2017 Open: Here's everything Jordan Spieth accomplished with his historic win
Spieth took Royal Birkdale, and now you can let the hyperbole begin on his young career
Jordan Spieth won the 2017 Open Championship at Royal Birkdale on Sunday, which is an achievement in and of itself, but the implications go a lot deeper than that. Spieth is rewriting the history books at such a young age in such a monumental way that we need to take a look at everything he accomplished with his win over Matt Kuchar.
Tiger Woods, of course, is the measuring stick held up against everyone from this (and every future) generation, and Spieth is acquainting himself nicely thus far. In fact, and I know this is hard to believe, Spieth is outpacing Woods in some ways. Let's take a look at the five most statistically impressive aspects of his Open win.
1. Second player with three legs of the Grand Slam before turning 24: Spieth's 24th birthday is next week, but on Sunday, he joined Jack Nicklaus as the only golfer to win three of the four majors before turning 24. As Dan Hicks pointed out on the NBC broadcast, Spieth will only have one shot at becoming the youngest to win the Grand Slam. Tiger Woods did it before turning 25, and Nicklaus accomplished it before turning 27.
2. Second player in modern era with three majors before turning 24: Again, we're talking about an all-time trajectory here. As Justin Ray pointed out, Spieth is also the first player in golf history with 10+ PGA Tour wins and three majors before turning 24.
3. More majors on 24th birthday than Tiger Woods: Let the hyperbole train get rolling on this one. Spieth is on a Tiger Woods-like trajectory, although he'll have to step on the gas to keep up. Woods won five before turning 26.
I know there are some Woods truthers out there, so it should be noted that it took Spieth 18 majors as a pro to win his third. Tiger had six major wins by the end of his 18th appearance as a pro.
"It's amazing," said Spieth of the opportunity to win the Grand Slam at a younger age than Woods. "I feel blessed to be able to play the game I love, but ... I don't compare myself. And I don't think that they're appropriate or necessary. So to be in that company, no doubt is absolutely incredible. And I certainly appreciate it. And we work really hard to have that, with that being the goal. Therefore, I enjoy moments like you saying that. But I'm very careful as to what that means going forward because what those guys have done has transcended the sport. And in no way, shape or form do I think I'm anywhere near that, whatsoever. So it's a good start, but there is a long way to go."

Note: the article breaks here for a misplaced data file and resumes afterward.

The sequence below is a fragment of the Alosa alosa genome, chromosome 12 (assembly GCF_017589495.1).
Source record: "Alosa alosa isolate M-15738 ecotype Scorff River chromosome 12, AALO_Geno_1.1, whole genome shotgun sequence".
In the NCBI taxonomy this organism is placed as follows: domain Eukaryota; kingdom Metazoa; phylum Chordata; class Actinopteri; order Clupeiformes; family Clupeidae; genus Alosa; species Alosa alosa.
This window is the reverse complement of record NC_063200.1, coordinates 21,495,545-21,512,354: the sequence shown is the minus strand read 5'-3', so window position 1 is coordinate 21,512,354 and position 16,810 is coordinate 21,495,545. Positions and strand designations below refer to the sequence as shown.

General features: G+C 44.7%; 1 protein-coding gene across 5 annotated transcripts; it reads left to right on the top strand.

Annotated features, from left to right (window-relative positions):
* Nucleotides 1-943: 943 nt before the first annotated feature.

4. Youngest American to win The Open: And the youngest from any country to win it since Seve Ballesteros did it in 1979. As several folks pointed out, Spieth is -- incredibly -- two years younger than the low amateur this week, Alfie Plant.
5. Royal Birkdale scoring record: Spieth's 268 shattered the previous record of 272 set by Ian Baker-Finch in 1991. It's also the third-lowest score in modern Open history behind Greg Norman's 267 in 1993 and Henrik Stenson's 264 last year. What does Spieth think of all this?
"It's incredible," Spieth said after his win at Royal Birkdale. "It's a life goal of mine. It's a career goal. Growing up playing golf, I just wanted to be able to play in major championships and compete with the best in the world, and things have happened very quickly.
"I'm going to thoroughly enjoy this. I look back on '15 and thought, 'Yeah, I enjoyed it, but I never realized the significance until you kind of hit a low, hit a pitfall, to appreciate the high so much.' And this is as much of a high as I've ever experienced in my golfing life. And I'm going to enjoy it more than I've enjoyed anything that I've accomplished in the past."
Until three weeks from now, that is, when he goes for the career Grand Slam on a course where Rory McIlroy has won twice and holds the course record.
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